While it’s drying, cut your felt or cork so that it’s smaller than the coaster, and will fit nicely on the back. Once dry, gently sand the side and rough edges of the coasters so they are smooth. Paint the edges with a light coat of Champagne Gold metallic paint.

Once that is dry, paint a coat or two of satin varnish on top to seal the coaster so it can withstand a little moisture. After the top  varnish is dry varnish the bottom, and stick on the felt with the varnish.

Imprinted Floral Coaster #DecoArt #Stampendous

That’s it! You can package them up pretty for a hostess gift or customize them to the colors of your summer table. Cheers!

Now check out all the other amazing projects in the blog hop!

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The excitement continues as conclude our grand tour of amazing artists playing with Stampendous, DecoArt, and Princeton Artist Brushes via inspired by Willow Wolfe products! The inspiration has been amazing, and today you’ll be even more astonished! If you missed the beginning of our journey, be sure to go back and check it out! MONDAYTUESDAYWEDNESDAYTHURSDAY

Visit each blog, leave a comment! • Like Stampendous, DecoArt, Princeton Artist Brushes, and inspired by Willow Wolfe on Facebook! • We’ve also got a Pinterest Board started!

Louise Crosbie (Scotland, UK)

Lea Kimmel (North Carolina, USA)

Claudia Neubacher (Vienna, Austria)

Asia King (Oxford, UK)

Iliane de Fockert (Elly) (Niedersachsen, Germany)

Suzanne Czosek (Illinois, USA)

Julia Stratford-Wright (near London, UK)

Kristine Reynolds (California, USA)

Angelica Stark (Hudiksvall, Sweden)

Mark Gould (West Sussex, UK)

Debbie Cole (California, USA)

Jamie Martin (Oklahoma, USA)

Tobi Crawford (BC, Canada)

Wendy Price (New Jersey, USA)

Jessa Plant (Arizona, USA)

A few of the bloggers this week are new to hopping, so if you have an issue with any of the links, here’s a little tip! If you get a page that says “Sorry that Page is not here” or something similar, try clicking on the header of the blog, or look for something that says Home. The hop page should be near the top of the day’s posts. We will fix broken links as the day goes on, as well, so check back here if you are really lost.

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Linked to ~ Think Pink Sunday, Nifty Thrifty Things, Say G’day Saturday, Sunday Showcase, The Makers, Link Party Palooza, Coast to Coast, Show & Tell, Liz Marie Blog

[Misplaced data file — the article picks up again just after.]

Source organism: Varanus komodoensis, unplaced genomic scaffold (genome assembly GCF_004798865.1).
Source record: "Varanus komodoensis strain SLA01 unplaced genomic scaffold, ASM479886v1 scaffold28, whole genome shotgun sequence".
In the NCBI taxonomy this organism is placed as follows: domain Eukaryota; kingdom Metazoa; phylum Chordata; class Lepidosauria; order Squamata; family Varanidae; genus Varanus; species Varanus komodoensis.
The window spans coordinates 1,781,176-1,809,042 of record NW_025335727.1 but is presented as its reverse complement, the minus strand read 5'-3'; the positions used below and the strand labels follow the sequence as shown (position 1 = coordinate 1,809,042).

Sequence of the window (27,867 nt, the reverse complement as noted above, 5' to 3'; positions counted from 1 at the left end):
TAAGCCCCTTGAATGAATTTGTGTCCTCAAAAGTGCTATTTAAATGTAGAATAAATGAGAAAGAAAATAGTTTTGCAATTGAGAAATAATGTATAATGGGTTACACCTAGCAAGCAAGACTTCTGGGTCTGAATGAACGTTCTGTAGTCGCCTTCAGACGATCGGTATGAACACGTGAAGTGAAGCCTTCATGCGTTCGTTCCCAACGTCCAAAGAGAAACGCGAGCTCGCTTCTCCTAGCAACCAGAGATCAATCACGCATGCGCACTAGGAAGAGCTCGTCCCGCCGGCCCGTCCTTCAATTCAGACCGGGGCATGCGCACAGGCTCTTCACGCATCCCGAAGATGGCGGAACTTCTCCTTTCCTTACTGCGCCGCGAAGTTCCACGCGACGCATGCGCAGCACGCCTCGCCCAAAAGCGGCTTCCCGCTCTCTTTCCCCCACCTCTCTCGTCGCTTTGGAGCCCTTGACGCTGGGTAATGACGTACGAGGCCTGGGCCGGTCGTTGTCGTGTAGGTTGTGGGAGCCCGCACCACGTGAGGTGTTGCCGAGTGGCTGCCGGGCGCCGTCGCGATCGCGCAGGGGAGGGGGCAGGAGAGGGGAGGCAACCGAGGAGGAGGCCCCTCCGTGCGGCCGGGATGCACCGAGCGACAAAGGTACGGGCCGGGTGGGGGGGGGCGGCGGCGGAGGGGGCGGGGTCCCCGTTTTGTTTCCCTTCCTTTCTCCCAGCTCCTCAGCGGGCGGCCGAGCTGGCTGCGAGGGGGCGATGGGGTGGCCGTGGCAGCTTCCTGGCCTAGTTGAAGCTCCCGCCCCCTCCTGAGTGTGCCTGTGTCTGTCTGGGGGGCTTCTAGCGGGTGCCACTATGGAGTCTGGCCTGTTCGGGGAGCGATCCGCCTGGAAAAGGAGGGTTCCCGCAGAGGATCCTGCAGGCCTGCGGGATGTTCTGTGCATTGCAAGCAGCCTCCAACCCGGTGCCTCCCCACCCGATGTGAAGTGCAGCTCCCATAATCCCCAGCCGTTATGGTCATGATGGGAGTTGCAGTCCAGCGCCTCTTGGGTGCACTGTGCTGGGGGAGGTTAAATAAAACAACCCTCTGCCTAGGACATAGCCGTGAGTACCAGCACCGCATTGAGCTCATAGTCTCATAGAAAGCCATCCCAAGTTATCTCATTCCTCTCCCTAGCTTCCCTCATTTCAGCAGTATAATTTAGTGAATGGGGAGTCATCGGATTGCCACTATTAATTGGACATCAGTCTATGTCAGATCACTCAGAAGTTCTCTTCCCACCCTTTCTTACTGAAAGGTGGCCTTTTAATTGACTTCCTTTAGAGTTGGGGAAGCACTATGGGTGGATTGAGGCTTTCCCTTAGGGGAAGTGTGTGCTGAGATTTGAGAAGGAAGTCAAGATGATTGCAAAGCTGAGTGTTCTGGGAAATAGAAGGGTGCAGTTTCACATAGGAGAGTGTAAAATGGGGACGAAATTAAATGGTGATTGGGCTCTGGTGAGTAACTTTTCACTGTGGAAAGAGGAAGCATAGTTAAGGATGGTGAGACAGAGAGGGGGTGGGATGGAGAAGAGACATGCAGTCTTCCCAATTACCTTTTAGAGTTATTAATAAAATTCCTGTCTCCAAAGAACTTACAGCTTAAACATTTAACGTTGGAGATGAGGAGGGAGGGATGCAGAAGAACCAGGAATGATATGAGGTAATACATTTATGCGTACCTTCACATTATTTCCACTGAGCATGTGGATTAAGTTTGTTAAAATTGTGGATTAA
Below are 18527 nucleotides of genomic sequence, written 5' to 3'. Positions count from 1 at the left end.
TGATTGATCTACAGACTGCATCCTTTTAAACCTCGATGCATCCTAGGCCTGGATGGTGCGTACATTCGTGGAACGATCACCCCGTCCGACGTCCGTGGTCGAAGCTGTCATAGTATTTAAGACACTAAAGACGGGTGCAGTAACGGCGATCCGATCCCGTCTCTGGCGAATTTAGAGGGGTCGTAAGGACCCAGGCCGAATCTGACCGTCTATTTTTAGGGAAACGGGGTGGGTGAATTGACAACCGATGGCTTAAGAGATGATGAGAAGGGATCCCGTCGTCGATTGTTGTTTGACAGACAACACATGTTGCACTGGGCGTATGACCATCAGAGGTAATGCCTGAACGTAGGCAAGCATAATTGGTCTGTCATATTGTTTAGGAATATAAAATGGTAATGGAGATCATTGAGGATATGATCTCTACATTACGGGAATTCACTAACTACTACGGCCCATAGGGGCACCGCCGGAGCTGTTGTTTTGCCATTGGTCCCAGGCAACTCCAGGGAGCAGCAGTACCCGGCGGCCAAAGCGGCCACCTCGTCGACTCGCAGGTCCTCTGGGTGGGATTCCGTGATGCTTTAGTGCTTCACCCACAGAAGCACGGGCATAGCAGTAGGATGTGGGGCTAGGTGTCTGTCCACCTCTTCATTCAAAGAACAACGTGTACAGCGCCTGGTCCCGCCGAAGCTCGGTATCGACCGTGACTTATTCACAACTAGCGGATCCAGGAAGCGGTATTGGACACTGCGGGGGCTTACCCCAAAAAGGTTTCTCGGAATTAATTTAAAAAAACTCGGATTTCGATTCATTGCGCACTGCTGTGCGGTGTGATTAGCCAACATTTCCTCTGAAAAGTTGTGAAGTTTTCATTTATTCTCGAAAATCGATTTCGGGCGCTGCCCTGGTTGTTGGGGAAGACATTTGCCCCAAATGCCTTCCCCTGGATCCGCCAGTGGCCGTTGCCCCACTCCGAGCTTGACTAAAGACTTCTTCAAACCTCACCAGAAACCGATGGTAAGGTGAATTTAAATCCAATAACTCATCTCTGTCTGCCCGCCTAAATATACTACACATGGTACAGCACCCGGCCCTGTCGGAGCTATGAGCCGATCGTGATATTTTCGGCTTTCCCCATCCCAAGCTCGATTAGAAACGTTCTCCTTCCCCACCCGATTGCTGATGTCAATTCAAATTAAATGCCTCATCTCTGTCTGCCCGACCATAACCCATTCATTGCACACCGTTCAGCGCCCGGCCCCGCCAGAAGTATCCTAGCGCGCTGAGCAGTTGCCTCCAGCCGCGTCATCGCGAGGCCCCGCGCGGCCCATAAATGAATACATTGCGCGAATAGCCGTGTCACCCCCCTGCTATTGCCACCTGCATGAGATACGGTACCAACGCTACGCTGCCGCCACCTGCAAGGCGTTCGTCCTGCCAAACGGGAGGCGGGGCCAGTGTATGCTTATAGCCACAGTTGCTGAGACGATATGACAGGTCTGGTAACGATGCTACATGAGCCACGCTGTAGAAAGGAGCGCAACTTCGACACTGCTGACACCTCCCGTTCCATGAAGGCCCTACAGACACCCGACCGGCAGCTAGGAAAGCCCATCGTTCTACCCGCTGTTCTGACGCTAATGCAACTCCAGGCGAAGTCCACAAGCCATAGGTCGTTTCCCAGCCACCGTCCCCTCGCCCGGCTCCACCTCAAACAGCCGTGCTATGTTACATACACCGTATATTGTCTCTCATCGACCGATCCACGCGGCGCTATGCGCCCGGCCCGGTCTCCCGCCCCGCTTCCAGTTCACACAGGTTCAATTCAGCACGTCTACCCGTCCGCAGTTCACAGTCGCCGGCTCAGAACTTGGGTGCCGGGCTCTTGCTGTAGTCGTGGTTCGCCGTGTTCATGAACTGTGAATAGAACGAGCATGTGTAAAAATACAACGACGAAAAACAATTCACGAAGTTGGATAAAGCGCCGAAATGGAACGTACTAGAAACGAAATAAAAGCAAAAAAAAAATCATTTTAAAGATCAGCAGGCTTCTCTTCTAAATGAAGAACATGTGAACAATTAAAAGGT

Vintage Bicycle Ad Image Transfer

Vintage Bicycle Ad Image Transfer I really wanted to get this project up on the blog before Father’s Day, but it just didn’t happen. Why didn’t someone tell me that summer break was going to be so busy??? Anyhow, it’s a fun and crafty gift, that’s completely customizable. I love the vintagy and distressed look of this project! Vintage Bicycle Ad Image Transfer The French bicycle ad was ordered off of Etsy. I reversed the image using PicMonkey, then had it laser printed on an 8.5 x 14 piece of paper at Staples. For the transfer to work, the image has to be printed with a laser printer. Sorry, but ink jet printers won’t work. Vintage Inspired Bicycle Image Transfer   supplies Start by “aging” the wood. I mixed some brown and gray paint in a little bowl and added a splash of water to make a stain. I used one of my foam brushes and painted it on, then immediately wiped off the paint with a wet cloth.  Let the wood dry. When the wood is dry, grab your image that was printed out in reverse, particularly if there are letters on it. I cut off the borders of the image, but you don’t have to. Using a foam brush, spread the Acrylic Gel Medium on the wood, covering the whole surface area. Additionally, cover the image with gel medium as well. Carefully place the paper, image side down, onto the wood. Smooth out the paper so that there are no bubbles and it looks even. It helps to use something like a ruler or a credit card to smooth it out. I had an area on each side that the image didn’t cover, so I put a piece of plain white copy paper to cover up the gel medium. Vintage Inspired Wooden Bicycle Transfer Let the medium dry for at least 4 hours or overnight. Once it’s dry grab a small bowl of water and a wash cloth and start rubbing off the paper. You’ll start to see the image as the paper comes off. This is definitely the messy part. Vintage bicycle image transfer Once all the paper is off, let it dry again. Then grab your sanding block and sand away! Make it look as distressed (or not) as you’d like. This is where you can sand off any areas where the gel medium looks a little wonky ;) Wipe off the dust from sanding and paint on a little satin varnish to seal it all and even out the finish. It’s that easy! You can make this with any image you’d like!